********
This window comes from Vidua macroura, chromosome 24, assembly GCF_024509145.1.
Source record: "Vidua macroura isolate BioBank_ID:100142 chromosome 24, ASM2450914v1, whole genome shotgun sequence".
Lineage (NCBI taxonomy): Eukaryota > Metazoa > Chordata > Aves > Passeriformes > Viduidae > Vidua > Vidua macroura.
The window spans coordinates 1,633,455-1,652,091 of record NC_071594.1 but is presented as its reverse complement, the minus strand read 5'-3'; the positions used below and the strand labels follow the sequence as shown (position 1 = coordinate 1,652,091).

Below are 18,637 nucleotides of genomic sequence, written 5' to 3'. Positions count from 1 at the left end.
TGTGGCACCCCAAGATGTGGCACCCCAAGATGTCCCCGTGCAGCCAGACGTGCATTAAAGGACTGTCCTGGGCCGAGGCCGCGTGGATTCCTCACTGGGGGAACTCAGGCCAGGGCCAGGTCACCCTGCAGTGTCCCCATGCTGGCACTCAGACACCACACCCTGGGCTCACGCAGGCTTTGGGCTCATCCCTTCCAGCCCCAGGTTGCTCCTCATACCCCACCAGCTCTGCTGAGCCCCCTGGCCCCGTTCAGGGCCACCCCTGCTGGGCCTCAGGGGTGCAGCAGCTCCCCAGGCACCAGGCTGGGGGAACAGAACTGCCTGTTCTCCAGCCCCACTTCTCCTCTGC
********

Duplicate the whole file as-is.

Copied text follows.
This window comes from Vidua macroura, chromosome 24, assembly GCF_024509145.1.
Source record: "Vidua macroura isolate BioBank_ID:100142 chromosome 24, ASM2450914v1, whole genome shotgun sequence".
Lineage (NCBI taxonomy): Eukaryota > Metazoa > Chordata > Aves > Passeriformes > Viduidae > Vidua > Vidua macroura.
The window spans coordinates 1,633,455-1,652,091 of record NC_071594.1 but is presented as its reverse complement, the minus strand read 5'-3'; the positions used below and the strand labels follow the sequence as shown (position 1 = coordinate 1,652,091).

Below are 18,637 nucleotides of genomic sequence, written 5' to 3'. Positions count from 1 at the left end.
TGTGGCACCCCAAGATGTGGCACCCCAAGATGTCCCCGTGCAGCCAGACGTGCATTAAAGGACTGTCCTGGGCCGAGGCCGCGTGGATTCCTCACTGGGGGAACTCAGGCCAGGGCCAGGTCACCCTGCAGTGTCCCCATGCTGGCACTCAGACACCACACCCTGGGCTCACGCAGGCTTTGGGCTCATCCCTTCCAGCCCCAGGTTGCTCCTCATACCCCACCAGCTCTGCTGAGCCCCCTGGCCCCGTTCAGGGCCACCCCTGCTGGGCCTCAGGGGTGCAGCAGCTCCCCAGGCACCAGGCTGGGGGAACAGAACTGCCTGTTCTCCAGCCCCACTTCTCCTCTGC